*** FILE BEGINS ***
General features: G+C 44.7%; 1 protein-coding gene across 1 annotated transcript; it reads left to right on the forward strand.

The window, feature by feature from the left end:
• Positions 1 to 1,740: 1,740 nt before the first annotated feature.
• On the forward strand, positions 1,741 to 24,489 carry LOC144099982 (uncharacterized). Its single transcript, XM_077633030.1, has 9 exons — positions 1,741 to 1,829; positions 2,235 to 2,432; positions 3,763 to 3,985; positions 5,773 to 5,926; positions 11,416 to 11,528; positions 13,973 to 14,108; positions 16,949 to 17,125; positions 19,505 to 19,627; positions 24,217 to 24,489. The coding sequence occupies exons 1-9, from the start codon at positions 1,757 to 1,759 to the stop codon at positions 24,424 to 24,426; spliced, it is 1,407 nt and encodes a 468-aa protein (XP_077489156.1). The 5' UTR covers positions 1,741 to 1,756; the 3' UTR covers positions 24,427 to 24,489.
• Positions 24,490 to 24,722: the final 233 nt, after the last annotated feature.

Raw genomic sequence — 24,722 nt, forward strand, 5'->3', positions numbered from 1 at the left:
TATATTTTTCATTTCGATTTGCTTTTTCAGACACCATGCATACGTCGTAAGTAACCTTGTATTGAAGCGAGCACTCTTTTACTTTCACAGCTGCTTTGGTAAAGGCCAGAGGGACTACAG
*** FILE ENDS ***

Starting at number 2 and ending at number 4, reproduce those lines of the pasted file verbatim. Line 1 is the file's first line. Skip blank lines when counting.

The window, feature by feature from the left end:
• Positions 1 to 1,740: 1,740 nt before the first annotated feature.
• On the forward strand, positions 1,741 to 24,489 carry LOC144099982 (uncharacterized). Its single transcript, XM_077633030.1, has 9 exons — positions 1,741 to 1,829; positions 2,235 to 2,432; positions 3,763 to 3,985; positions 5,773 to 5,926; positions 11,416 to 11,528; positions 13,973 to 14,108; positions 16,949 to 17,125; positions 19,505 to 19,627; positions 24,217 to 24,489. The coding sequence occupies exons 1-9, from the start codon at positions 1,757 to 1,759 to the stop codon at positions 24,424 to 24,426; spliced, it is 1,407 nt and encodes a 468-aa protein (XP_077489156.1). The 5' UTR covers positions 1,741 to 1,756; the 3' UTR covers positions 24,427 to 24,489.